Faith No More’s antipodean promotion of their tour and Sol Invictus album release continues apace with Roddy Bottum giving a long insightful interview to Aussie music site Faster Louder.

Here are some choice cuts:
“would say that it really does go back to out roots, and is really gothic – it’s really sort of in the dark and there’s a lot of sombre tones on it. It speaks to my core, I really get really gut instincts from simple stripped down sounds when we do that successfully. And for me there are a lot of those moments on the record. It’s not as dense as the place that we usually go and there are a lot of places with really simple instrumentation. And pianos – there is a lot of pianos – and a lot of really, concise smart lyrics that can be heard and understood. And those sorts of places on the record are the strongest for me.”

“There is a language that we all speak, a common language that we have as a band, that is sort of a shorthand that we go to and its really about peaks and valleys, highs and lows, sad and happy, major/minor – however, you want to put it.”

“We hadn’t spent a lot of time with each other for all that time – 10, or 12 plus years – and the reunion tours that we did, sitting backstage, playing together, looking at each other and getting accustomed to each other again after that long break that was like a really exaggerated first day back on the job for us. And we sit well with each other. And at the end of doing that it felt like this is going to be a good place to go. So there were no surprises for me when we came back and started working on stuff together it was just, it felt very comfortable.”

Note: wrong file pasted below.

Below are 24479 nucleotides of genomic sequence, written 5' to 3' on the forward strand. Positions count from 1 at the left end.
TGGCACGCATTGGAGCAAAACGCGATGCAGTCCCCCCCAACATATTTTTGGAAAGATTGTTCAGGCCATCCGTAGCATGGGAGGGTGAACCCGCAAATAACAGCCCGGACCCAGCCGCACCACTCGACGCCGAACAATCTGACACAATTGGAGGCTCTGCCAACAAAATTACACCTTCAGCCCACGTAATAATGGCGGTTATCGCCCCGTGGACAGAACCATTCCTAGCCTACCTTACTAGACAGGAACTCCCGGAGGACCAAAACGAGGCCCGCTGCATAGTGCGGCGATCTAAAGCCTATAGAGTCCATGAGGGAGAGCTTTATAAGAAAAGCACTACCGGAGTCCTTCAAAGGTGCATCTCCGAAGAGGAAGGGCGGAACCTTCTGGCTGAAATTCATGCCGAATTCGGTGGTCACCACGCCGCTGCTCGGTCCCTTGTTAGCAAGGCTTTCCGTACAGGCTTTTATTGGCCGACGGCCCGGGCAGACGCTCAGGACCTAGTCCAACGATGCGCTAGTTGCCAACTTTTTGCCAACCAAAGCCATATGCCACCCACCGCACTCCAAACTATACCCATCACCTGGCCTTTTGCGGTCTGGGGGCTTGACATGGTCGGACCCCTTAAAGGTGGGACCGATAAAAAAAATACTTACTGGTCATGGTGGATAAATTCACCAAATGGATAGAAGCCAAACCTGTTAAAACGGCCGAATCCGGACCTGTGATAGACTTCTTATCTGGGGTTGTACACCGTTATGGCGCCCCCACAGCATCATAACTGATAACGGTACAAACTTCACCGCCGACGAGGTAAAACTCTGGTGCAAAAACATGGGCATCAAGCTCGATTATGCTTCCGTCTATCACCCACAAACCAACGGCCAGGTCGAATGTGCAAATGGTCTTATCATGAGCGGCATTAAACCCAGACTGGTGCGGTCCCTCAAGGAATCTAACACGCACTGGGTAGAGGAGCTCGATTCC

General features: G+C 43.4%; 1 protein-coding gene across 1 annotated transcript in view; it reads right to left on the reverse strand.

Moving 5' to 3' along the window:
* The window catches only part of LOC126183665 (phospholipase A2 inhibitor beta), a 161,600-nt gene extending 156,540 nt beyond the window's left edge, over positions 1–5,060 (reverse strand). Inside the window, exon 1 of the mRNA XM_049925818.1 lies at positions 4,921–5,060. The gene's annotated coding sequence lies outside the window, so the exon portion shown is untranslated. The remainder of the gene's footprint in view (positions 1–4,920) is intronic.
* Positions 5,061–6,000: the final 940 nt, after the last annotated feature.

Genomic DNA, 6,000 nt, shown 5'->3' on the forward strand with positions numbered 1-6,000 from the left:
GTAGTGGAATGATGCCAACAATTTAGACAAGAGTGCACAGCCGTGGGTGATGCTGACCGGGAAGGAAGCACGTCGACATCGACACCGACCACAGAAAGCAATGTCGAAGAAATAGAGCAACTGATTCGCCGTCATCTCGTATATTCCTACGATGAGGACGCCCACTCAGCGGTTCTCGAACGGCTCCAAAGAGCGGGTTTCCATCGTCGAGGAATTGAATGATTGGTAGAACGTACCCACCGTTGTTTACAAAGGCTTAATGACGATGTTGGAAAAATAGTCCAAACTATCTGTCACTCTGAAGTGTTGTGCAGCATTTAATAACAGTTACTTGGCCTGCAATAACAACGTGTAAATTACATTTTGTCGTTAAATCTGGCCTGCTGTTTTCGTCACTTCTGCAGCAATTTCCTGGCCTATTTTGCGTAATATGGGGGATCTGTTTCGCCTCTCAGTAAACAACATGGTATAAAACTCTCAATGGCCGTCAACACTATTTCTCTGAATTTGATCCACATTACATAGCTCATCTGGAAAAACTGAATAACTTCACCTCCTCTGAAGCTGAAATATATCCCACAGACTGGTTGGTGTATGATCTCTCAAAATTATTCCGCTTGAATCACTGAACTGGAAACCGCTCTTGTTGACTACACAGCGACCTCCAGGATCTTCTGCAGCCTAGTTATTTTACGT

“Yeah, you’re absolutely spot on. We got really bored with what we doing. And we also felt like there is a whole lot of people out there who look to us to be inspired and encourage by what we do artistically. So to be doing old songs on a big stage with a lot of people watching over and over – it felt kind of cheap and easy and a little too safe of a place to be. That’s not who we are. We’ve always pushed buttons and we’ve always rubbed against the grain and we’ve always challenged things. Doing the reunion tour – in and of itself – was sort of challenging in that way. We surprised ourselves and we surprised everybody that we would come back and do this. And for a minute there that was “wow”, that was very FNM of us to do – to come back and take that on in a surprising fashion. But after we did some shows, after a while it became a little too easy and little too safe. And it became really clear. Amongst ourselves we discussed “We can’t go on doing this unless we write new songs, unless we challenge ourselves” and we kind of owe it to ourselves as a band and to the people that will come to see us – a fresh take. And at some point we drew a line in the sand and said “No, we’re not going to do this anymore!” Unless we were to create something new and have something new to share. So yes it totally did inspire us to make another record.”

“There is a different dynamic in the band, different from other hard rock bands; we have the inclusion of that. That’s just inherently who we are and we’re aware of that and I think that works for us and we just do what we naturally do and hope that all comes out. But I’m glad that you as woman would relate to that. I’d hates to think that it is limited to male, testosterone driven flavour because that’s not what we’re all about.”